How do jobseekers engage in social recruiting?
It’s no secret recruiters are using social networks to find candidates. But how do job seekers use them? Are they online to search for new jobs or check out recruiters? Here are the results!
What do job seekers use social networks for?
Most job seekers use social networks to keep in touch with colleagues (59%) or ex-colleagues (56%). Thirty-five percent of candidates say they use social networks to contact potential employers, while 24% use them to look for recruiters and head-hunters. Only a relative minority (16%) use social networks to keep in contact with contractors and service providers.
Which activities do they use social networks for?
With regard to more frequent social networking activities for professional purposes, LinkedIn remains the most popular platform and turns out to be the most used platform for all activities except two – personal branding and verifying
what other people are saying about their employers – which are mostly done through Facebook.
In general, the data reveals how LinkedIn is more widely used for ‘practical’ purposes (distributing one’s CV, professional networking and searching for job advertisements), while Facebook is preferred for ‘social’ purposes (such as checking the reputation of employers, personal branding and researching possible contacts).
Why blogging matters
Among job seekers, 18% have blogs: mainly for exclusively personal reasons (12% of the total), while keeping a professional blog is less common (3% of the total) or a combination blog (professional and personal, 3% of the total). We
will see later that having a blog in general has positive effects on receiving interview and job offers.
Online activities in general
Twenty-two percent of job seekers refer to a personal digital profile in their CVs. Of these, 63% link to their LinkedIn profiles, 31% to their Facebook profiles, 20% to their blogs and 11% to their Twitter profiles. Most of the candidates referring to their social profiles on their CV are men (27% vs 19% women) with a certificate of higher education (31% have a bachelor's degree and 44% have a master's / doctorate degree). Thus: the higher the level of education, the more likely you are to be active online and to use your online network to find a job.
When comparing the regions, it is less common in European countries to include a link to one of your social profiles in your CV (16%) than in other regions (31% Eastern Countries, 32% Americas and 34% Asia).
On average, candidates do 73% of their job seeking activities online. For 2016, job seekers expect an increase in their overall job seeking activities online: with women expected to be more active in 2016 than men (+4%). This is especially true for those with a higher degree (+22% for those with a university degree).
Job seekers with a LinkedIn profile expect their online job search activities to be higher in 2016 than those without one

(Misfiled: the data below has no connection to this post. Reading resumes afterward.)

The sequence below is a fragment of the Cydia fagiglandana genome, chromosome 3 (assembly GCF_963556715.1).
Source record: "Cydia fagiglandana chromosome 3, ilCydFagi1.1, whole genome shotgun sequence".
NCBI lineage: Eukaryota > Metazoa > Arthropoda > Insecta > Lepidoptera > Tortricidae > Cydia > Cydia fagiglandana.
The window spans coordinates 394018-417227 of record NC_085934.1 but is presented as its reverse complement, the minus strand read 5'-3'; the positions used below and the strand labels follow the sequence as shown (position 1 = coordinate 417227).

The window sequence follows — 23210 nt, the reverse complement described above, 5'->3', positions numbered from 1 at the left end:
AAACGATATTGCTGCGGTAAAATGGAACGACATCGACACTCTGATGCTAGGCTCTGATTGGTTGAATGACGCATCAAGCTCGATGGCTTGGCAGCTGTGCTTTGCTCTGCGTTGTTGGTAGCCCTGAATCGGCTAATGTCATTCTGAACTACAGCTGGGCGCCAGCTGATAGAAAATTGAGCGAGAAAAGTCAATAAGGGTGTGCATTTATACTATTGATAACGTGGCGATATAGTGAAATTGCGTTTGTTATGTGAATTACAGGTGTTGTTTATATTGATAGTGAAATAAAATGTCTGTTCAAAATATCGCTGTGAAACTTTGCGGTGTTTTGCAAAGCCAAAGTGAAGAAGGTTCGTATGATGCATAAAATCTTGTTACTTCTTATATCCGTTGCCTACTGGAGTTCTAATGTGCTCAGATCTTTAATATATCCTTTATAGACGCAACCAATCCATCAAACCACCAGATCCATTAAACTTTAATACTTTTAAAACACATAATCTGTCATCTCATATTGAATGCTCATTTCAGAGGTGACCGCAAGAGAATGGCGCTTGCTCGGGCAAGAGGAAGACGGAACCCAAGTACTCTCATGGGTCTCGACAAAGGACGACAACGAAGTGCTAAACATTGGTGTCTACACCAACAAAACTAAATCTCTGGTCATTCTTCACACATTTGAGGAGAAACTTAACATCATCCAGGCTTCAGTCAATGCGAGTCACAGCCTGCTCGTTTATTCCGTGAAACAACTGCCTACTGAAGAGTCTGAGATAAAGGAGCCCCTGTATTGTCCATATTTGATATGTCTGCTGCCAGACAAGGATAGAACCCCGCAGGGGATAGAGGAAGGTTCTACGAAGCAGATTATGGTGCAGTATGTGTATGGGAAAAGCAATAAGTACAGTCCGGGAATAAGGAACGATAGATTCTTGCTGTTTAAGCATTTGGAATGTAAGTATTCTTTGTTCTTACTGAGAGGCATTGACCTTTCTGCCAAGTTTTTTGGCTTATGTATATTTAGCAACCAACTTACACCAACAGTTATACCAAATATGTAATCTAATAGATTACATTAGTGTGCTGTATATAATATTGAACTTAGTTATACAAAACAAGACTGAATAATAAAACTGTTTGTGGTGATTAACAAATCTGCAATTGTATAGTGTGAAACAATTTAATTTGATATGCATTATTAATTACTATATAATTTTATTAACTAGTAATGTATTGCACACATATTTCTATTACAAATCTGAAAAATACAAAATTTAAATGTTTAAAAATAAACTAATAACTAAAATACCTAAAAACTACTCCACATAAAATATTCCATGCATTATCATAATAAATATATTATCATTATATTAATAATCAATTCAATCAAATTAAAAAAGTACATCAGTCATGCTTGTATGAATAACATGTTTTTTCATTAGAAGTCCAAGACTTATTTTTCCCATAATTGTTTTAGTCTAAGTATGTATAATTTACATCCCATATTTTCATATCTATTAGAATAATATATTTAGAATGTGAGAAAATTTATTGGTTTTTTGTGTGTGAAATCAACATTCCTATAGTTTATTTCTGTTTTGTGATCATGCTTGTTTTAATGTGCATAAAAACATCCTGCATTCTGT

(+13%). Job seekers with a professional blog expect to be more active online next year but with just a small increase (+5%).
In general, Eastern European countries are more active online in job search compared to other regions (+8% compared to Europe and +9% for Asia and Americas).
The efficiency of social recruiting
Twenty-three percent of job seekers interviewed were contacted by a recruiter through social media. Of these, always as a percentage of the total, 16% set up an interview, and 6% turned down the offer of an interview. The most popular social network for this activity was LinkedIn: 62% of those who received an invitation for an interview were contacted through the network, while 36% were contacted through Facebook. Of those candidates that had a job interview, the data provided shows an almost perfect 3-way split: 32% of those who went to an interview got the job, 33% were offered a job but turned it down, and 34% were not offered a job.
This study also confirms the fact that the candidates getting interviews through social media are mainly people with a university or high school diploma (11% high school, 26% college degree and 37% masters or doctoral degree) and who
work in areas that use digital technology (25% human resources, 24% ICT, 20% business and administration). Men tend to receive more interviews through social media, as well as candidates between the age of 30 -40 years, but with fewer significant differences. Even geographical differences are less important: contact through social media is more common in Eastern Countries (+2%), Asia (+2%) and the Americas (+1%) than in Europe.
The data shows a strong correlation between a candidate's active online search for work and the results achieved. The probability of being contacted by a recruiter increases with the number of social networks used (from 16% for those using one network to 46% for those using all five of them). Candidates who attended an interview have carried out an average of 12% more job search activities online than those who did not receive contacts and +4.5% compared to those who had turned down an interview. Candidates with a blog are also more likely to be contacted online by a recruiter (of job seekers who accepted interviews 34% had personal and professional blogs, 30% had a professional blog, 21% had a personal blog and only 15% did not have a blog) and also those indicating their online profiles on their CV (35% of those indicating their LinkedIn profile on their CV were contacted as opposed to only 9% of those who did not).
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